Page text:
London, sure! Who doesn’t love London what with the theatres, the museums, the palaces, the restaurants? And every kid loves Hamley’s toy store. But we’ve visited London and while a return visit is definitely going to happen at some point, this winter we tried something different. We stayed outside the famed city and explored the West Midlands area of England. Over the Christmas holidays we called Coventry home and filled our two-week vacation with terrific, family-friendly activities enjoyed by both tourists and locals.
When looking at a map it appears that the West Midlands is actually located smack-dab-in-the-middle of England. Birmingham, the 2nd largest British city, is the anchor of the geographic area. Other notable cities making up the West Midlands are Coventry, Wolverhampton, the Cotswolds, and Warwickshire (home to Stratford-Upon-Avon). Interestingly, the West Midlands and greater London are the only landlocked regions of the United Kingdom.
Ready to explore? Rent a car! When you are visiting London you can easily walk, ride the bus, or hop the Tube. Outside of London, the transit system is still rather amazing but with kids I like the freedom of picking up and going. We certainly boarded a few trains (the kids would have been devastated if we hadn’t) but I conquered my fear and drove “on the other side”. Just remember “driver in the middle” and you are good to go!
On our trip we combined tourist destinations with local hang outs. It is fun pretending to be a local when travelling abroad; if only my Canadian accent didn’t give me away. Our efforts to mimic the outings of a West Midlander took us to Birmingham’s outdoor Frankfurt Christmas Market. With more than 180 stalls, oodles of yummy food, more trinkets and kid-toys than you can imagine, it is none-too-surprising the Birmingham market is the largest in England.
If your kids are nutty for machines that move add The Wonderful World of Trains and Planes to your itinerary. Three floors filled with display and hands-on activities. Without a doubt, the flight simulators were a hit with the 3 kids and 3 dads in our group. I got a ridiculous amount of pleasure watching my mom race slot cars with my eldest son. The kids in our gaggle ranged from 2 – 7 years (well 71 years if you count the grown up kids) and everyone had a great time trying their hand at driving trains, planes and cars.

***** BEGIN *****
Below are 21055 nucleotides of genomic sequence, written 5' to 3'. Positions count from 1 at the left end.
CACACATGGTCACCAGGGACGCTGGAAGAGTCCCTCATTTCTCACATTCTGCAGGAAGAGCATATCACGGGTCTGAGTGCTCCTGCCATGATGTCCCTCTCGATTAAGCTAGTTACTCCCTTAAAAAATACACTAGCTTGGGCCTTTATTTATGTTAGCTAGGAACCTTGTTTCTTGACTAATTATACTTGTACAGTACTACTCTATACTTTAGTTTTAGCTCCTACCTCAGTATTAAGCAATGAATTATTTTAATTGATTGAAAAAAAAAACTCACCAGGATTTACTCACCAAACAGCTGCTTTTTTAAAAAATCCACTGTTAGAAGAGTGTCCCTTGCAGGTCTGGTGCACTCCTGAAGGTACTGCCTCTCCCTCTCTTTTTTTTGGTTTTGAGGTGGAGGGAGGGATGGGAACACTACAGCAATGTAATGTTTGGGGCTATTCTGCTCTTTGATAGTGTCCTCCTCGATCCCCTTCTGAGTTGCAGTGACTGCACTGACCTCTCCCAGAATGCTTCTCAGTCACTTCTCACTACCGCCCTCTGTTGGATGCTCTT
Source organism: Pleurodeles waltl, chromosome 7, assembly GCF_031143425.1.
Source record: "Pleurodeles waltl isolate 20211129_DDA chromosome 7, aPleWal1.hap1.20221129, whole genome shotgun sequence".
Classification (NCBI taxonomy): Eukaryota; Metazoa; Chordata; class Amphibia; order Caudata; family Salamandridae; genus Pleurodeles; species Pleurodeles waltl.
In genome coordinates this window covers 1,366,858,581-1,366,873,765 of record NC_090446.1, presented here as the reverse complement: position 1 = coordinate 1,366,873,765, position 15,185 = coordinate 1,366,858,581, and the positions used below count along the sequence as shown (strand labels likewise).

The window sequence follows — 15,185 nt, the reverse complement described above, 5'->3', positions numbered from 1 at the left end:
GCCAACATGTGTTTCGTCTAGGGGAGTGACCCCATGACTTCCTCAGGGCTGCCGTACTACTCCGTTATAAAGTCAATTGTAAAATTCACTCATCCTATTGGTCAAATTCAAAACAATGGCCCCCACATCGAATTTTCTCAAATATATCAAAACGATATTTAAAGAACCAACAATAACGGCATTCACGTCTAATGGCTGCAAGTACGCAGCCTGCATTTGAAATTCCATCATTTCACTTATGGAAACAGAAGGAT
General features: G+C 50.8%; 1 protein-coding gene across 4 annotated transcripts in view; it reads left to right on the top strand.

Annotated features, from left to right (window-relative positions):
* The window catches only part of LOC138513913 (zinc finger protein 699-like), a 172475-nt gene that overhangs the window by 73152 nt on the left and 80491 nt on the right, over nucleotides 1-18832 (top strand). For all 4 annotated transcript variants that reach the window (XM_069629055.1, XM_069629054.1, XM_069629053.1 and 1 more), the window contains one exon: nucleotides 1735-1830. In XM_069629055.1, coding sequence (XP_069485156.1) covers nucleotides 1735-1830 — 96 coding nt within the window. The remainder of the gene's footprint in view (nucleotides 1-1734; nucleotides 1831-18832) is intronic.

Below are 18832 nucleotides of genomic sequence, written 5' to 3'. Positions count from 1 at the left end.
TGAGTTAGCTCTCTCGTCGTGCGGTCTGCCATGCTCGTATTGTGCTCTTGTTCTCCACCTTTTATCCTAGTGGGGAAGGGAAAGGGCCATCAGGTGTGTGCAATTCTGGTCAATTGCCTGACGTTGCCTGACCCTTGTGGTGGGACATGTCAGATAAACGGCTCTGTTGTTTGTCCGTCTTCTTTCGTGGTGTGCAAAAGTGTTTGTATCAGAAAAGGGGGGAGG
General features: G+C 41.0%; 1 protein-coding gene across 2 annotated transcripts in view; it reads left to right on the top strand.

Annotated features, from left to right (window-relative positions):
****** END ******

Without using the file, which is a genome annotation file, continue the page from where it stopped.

I love sightseeing and cramming as many memorable experiences as possible into our holiday. But everyone needs a break and a return to normalcy. For our kids that means splashing around in a pool or climbing through a play structure. We found both at the Coventry Sports & Leisure Centre. The pool has a big slide and a wicked water current; the play facility, Jungle Junction, entertained our kids for hours. Just a 15 minute drive away is another fun play centre called Jam Jam Boomerang (we may have spent Christmas Eve morning here trying to burn off some of the kids’ crazy energy).
As we all know, England is positively dripping with history. While I was more than happy to give the kids some down time, I couldn’t wait to take them to castles, stately homes and famous landmarks. It is absolutely worthwhile getting your family an English Heritage Overseas Pass for the cost savings it provides (unlimited use for 9 days is £62; 16 days is £66 for a family of 2 adults & up to 4 kids). In order to get this pass you must book ahead online and be able to show proof of overseas residency when you pick up your pass. English Heritage manages a large number of properties in the West Midlands area (in fact more than 100 properties / attractions across England). Our first English Heritage stop was Kenilworth Castle, a medieval castle which played a significant role in many of England’s historical events. As silly as it may seem, get the audio guides for your kids. Our 5 year old wandered all over the grounds with the guide glued to his ear and for days afterwards stories about Kenilworth kept spilling out of him.
Another English Heritage must-visit venue is Witley Court & Gardens in Worchestshire (about an hour’s drive from Coventry). The stunning summer home was destroyed by fire in 1937. The grounds are beautifully maintained (if they look gorgeous in December I can only imagine their beauty come the Spring). Again audio guides were available and provided detailed stories of the glamorous life once lived inside the ruins. Pack a picnic and spend the day. There is a huge play area with multiple play structures for the kids.
We couldn’t visit the West Midlands and not spend at least one day in Stratford-Upon-Avon. When I visit Stratford I have a checklist of places I must see or my visit doesn’t feel complete. First on the list is Anne Hathaway’s Cottage – the home in which Shakespeare’s wife grew up. The gardens are beautiful, the home and its stories are fascinating, and I get to imagine planting my foot in the same spot as Shakespeare did over 400 years ago. 2016 is a great year to visit any of the Shakespeare Birthplace Trust properties as this year marks 400 years since the Bard’s death. Numerous events and a brand new venue are in the works for this year.
My Stratford checklist also includes Shakespeare’s Birthplace in the centre of town, a boat ride along the beautiful Avon River, and lunch at Pizza Express. Why I’m in love with Pizza Express I have no idea but the kids’ meal is great and the food is delicious! Word of advice, take transit to Stratford. The streets are narrow, the cars are plentiful and the pedestrians overwhelm; the driving experience was a bit wild.
Our 2-week winter break in the West Midlands flew past filled with history, adventure and fun. When planning your next trip to England, have a look outside of London for your holiday adventures. There is also something rather wonderful travelling during the winter months…no crowds!